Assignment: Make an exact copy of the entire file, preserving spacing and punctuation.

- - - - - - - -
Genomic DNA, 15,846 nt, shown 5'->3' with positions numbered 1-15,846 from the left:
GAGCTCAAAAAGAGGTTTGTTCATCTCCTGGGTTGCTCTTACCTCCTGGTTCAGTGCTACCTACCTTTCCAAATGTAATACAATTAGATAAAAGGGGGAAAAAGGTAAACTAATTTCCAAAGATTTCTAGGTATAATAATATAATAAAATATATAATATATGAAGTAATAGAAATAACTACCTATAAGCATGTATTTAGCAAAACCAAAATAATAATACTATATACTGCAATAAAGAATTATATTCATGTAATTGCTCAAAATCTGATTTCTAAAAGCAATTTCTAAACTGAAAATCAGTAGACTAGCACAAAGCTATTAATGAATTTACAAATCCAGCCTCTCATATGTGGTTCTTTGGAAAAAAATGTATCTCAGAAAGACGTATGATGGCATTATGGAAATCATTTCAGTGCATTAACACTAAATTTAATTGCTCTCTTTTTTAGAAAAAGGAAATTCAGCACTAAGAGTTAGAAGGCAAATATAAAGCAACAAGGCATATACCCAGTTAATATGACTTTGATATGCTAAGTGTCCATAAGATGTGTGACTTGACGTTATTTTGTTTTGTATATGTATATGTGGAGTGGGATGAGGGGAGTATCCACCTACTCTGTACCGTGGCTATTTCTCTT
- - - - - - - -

Genomic DNA, 15,846 nt, shown 5'->3' with positions numbered 1-15,846 from the left:
GAGCTCAAAAAGAGGTTTGTTCATCTCCTGGGTTGCTCTTACCTCCTGGTTCAGTGCTACCTACCTTTCCAAATGTAATACAATTAGATAAAAGGGGGAAAAAGGTAAACTAATTTCCAAAGATTTCTAGGTATAATAATATAATAAAATATATAATATATGAAGTAATAGAAATAACTACCTATAAGCATGTATTTAGCAAAACCAAAATAATAATACTATATACTGCAATAAAGAATTATATTCATGTAATTGCTCAAAATCTGATTTCTAAAAGCAATTTCTAAACTGAAAATCAGTAGACTAGCACAAAGCTATTAATGAATTTACAAATCCAGCCTCTCATATGTGGTTCTTTGGAAAAAAATGTATCTCAGAAAGACGTATGATGGCATTATGGAAATCATTTCAGTGCATTAACACTAAATTTAATTGCTCTCTTTTTTAGAAAAAGGAAATTCAGCACTAAGAGTTAGAAGGCAAATATAAAGCAACAAGGCATATACCCAGTTAATATGACTTTGATATGCTAAGTGTCCATAAGATGTGTGACTTGACGTTATTTTGTTTTGTATATGTATATGTGGAGTGGGATGAGGGGAGTATCCACCTACTCTGTACCGTGGCTATTTCTCTT